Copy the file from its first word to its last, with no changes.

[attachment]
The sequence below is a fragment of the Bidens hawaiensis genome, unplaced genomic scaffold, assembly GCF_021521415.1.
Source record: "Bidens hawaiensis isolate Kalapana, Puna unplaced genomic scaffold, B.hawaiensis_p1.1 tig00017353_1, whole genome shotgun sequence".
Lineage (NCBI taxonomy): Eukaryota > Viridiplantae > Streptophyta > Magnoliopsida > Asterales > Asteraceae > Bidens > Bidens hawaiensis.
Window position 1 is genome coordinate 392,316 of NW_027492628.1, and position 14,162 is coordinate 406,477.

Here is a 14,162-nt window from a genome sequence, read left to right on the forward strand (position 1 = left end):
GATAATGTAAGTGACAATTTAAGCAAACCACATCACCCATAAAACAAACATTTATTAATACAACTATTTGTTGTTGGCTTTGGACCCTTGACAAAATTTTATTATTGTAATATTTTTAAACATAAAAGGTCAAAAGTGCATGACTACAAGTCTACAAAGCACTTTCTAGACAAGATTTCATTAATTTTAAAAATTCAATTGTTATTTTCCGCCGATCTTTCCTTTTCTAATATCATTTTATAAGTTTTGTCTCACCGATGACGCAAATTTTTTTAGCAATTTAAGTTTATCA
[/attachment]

The sequence below is a fragment of the Bidens hawaiensis genome, unplaced genomic scaffold, assembly GCF_021521415.1.
Source record: "Bidens hawaiensis isolate Kalapana, Puna unplaced genomic scaffold, B.hawaiensis_p1.1 tig00017353_1, whole genome shotgun sequence".
Lineage (NCBI taxonomy): Eukaryota > Viridiplantae > Streptophyta > Magnoliopsida > Asterales > Asteraceae > Bidens > Bidens hawaiensis.
Window position 1 is genome coordinate 392,316 of NW_027492628.1, and position 14,162 is coordinate 406,477.

Here is a 14,162-nt window from a genome sequence, read left to right on the forward strand (position 1 = left end):
GATAATGTAAGTGACAATTTAAGCAAACCACATCACCCATAAAACAAACATTTATTAATACAACTATTTGTTGTTGGCTTTGGACCCTTGACAAAATTTTATTATTGTAATATTTTTAAACATAAAAGGTCAAAAGTGCATGACTACAAGTCTACAAAGCACTTTCTAGACAAGATTTCATTAATTTTAAAAATTCAATTGTTATTTTCCGCCGATCTTTCCTTTTCTAATATCATTTTATAAGTTTTGTCTCACCGATGACGCAAATTTTTTTAGCAATTTAAGTTTATCA